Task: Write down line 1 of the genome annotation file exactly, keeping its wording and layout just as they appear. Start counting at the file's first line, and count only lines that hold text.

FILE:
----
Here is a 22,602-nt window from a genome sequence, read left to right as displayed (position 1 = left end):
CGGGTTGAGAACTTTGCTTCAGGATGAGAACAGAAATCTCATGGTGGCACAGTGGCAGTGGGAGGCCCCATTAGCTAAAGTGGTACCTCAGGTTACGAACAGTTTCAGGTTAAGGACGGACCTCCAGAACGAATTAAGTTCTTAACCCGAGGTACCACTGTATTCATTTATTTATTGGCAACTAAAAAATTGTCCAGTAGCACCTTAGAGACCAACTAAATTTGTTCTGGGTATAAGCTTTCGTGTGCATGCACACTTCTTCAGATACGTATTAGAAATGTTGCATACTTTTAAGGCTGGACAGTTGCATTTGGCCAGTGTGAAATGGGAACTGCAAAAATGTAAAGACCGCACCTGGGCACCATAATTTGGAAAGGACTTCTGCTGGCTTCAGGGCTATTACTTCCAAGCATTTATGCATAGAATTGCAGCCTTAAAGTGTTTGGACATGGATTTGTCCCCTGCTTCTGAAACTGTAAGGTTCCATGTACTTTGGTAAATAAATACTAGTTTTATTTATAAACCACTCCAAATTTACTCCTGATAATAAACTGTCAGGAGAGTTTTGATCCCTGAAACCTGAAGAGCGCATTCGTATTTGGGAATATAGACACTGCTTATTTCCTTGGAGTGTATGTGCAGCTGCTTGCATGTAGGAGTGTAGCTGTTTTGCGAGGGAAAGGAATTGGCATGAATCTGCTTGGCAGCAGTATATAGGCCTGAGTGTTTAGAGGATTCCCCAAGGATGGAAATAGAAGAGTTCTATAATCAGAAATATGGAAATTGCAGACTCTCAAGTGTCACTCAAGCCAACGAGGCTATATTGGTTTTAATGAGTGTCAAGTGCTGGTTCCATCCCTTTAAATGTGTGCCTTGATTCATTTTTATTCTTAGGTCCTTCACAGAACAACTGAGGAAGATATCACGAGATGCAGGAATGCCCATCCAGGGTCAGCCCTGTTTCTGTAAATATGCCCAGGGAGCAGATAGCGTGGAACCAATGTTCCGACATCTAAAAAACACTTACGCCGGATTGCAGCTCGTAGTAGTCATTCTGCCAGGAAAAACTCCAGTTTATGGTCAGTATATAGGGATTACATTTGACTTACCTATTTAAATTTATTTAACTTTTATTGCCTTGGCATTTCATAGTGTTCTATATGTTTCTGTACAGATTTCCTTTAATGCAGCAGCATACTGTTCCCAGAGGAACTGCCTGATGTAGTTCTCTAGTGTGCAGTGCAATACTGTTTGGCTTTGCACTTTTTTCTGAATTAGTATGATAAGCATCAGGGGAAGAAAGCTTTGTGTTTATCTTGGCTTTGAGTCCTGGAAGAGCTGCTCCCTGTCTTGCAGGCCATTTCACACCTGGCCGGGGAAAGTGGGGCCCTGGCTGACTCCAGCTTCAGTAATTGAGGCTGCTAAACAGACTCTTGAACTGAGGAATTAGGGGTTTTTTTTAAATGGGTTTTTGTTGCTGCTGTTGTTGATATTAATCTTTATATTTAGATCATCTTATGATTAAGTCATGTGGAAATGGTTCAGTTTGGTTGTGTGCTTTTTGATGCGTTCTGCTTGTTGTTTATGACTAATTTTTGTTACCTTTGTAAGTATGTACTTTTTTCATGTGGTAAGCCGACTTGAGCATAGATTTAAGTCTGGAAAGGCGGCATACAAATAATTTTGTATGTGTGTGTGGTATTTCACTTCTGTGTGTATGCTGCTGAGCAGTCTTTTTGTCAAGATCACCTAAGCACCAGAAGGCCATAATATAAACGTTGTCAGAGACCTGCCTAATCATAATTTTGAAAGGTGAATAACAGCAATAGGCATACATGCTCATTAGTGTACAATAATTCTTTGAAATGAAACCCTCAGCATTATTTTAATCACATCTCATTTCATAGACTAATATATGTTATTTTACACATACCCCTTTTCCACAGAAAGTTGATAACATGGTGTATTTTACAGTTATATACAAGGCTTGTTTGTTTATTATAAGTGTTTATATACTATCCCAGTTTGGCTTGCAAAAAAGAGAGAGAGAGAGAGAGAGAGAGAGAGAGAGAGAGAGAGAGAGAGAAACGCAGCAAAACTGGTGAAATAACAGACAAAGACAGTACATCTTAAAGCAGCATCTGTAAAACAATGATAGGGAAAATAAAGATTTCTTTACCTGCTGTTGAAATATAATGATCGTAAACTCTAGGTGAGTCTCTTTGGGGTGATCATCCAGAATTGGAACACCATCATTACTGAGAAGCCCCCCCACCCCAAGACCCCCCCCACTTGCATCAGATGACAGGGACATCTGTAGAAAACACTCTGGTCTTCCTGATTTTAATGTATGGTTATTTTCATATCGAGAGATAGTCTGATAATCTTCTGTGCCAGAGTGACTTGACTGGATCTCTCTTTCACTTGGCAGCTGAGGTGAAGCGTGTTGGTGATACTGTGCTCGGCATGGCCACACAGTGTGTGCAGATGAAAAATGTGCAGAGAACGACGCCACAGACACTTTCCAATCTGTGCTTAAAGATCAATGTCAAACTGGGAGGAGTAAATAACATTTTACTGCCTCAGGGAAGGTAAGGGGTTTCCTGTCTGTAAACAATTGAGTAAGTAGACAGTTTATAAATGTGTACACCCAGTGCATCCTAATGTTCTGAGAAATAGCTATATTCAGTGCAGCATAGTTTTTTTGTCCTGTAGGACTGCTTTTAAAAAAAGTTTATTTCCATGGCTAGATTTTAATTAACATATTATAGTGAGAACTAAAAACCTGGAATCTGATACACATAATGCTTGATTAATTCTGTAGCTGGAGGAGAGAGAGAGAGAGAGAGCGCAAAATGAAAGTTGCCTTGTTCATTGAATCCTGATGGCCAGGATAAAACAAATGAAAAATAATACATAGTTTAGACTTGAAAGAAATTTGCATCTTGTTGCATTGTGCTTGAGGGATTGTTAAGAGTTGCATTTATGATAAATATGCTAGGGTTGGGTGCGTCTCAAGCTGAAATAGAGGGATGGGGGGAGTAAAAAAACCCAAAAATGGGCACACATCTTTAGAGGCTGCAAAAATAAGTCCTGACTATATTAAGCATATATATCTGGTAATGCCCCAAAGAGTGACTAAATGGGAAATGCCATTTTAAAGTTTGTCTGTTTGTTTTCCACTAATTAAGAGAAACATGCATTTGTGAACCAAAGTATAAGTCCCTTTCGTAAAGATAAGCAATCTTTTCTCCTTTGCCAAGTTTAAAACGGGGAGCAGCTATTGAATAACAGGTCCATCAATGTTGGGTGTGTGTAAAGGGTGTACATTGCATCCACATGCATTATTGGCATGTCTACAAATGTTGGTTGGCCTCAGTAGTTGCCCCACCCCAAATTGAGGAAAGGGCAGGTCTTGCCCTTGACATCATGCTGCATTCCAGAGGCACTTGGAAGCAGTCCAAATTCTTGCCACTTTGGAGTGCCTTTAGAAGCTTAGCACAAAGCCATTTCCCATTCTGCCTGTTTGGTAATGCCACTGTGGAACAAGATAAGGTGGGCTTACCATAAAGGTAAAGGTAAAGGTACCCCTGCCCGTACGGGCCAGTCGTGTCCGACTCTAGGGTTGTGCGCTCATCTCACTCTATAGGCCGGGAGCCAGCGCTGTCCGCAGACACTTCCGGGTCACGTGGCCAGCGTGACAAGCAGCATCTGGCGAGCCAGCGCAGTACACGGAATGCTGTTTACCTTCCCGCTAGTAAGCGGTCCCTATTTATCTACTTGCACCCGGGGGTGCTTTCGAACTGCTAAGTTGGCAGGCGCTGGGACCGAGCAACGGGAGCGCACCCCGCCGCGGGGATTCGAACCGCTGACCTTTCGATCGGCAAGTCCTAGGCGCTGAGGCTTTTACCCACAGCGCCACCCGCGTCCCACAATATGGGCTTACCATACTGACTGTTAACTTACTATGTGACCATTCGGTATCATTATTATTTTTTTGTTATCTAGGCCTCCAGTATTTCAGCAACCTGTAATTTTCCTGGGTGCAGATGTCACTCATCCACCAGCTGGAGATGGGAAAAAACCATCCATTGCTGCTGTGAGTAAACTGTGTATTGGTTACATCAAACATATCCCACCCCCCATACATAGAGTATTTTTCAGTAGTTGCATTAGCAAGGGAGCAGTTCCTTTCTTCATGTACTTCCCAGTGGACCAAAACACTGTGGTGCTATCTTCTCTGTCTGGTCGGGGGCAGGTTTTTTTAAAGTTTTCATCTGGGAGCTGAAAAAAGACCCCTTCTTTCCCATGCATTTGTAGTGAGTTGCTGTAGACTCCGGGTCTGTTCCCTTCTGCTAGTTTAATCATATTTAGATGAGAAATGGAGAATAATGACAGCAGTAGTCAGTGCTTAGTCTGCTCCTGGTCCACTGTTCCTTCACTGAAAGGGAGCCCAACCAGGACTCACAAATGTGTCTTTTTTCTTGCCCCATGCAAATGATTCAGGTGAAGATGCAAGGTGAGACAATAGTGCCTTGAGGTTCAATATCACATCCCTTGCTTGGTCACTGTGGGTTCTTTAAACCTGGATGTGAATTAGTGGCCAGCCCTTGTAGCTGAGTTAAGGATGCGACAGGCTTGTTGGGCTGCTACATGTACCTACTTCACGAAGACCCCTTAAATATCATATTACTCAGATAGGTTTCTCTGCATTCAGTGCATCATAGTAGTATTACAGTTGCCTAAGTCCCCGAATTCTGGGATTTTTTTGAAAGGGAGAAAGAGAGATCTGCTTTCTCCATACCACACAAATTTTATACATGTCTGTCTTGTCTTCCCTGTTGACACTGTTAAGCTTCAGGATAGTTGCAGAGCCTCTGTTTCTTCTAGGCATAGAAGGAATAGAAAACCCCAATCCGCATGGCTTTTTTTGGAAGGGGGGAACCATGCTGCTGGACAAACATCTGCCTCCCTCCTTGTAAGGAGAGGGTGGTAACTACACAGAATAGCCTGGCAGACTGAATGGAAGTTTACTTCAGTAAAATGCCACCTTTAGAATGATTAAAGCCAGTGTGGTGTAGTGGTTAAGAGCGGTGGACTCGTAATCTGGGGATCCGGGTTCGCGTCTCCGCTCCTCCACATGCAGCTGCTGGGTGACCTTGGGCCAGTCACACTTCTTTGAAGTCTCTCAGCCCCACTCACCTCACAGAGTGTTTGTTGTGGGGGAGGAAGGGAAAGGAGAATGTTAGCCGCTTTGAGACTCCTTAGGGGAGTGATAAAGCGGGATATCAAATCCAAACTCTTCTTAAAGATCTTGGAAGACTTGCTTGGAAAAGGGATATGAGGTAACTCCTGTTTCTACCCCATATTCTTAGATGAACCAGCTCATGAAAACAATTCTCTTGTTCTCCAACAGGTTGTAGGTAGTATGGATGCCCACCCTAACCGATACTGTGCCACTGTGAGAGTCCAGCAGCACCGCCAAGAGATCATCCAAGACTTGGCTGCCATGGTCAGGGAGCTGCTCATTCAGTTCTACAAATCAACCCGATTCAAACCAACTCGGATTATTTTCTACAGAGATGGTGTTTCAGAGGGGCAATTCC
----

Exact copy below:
Here is a 22,602-nt window from a genome sequence, read left to right as displayed (position 1 = left end):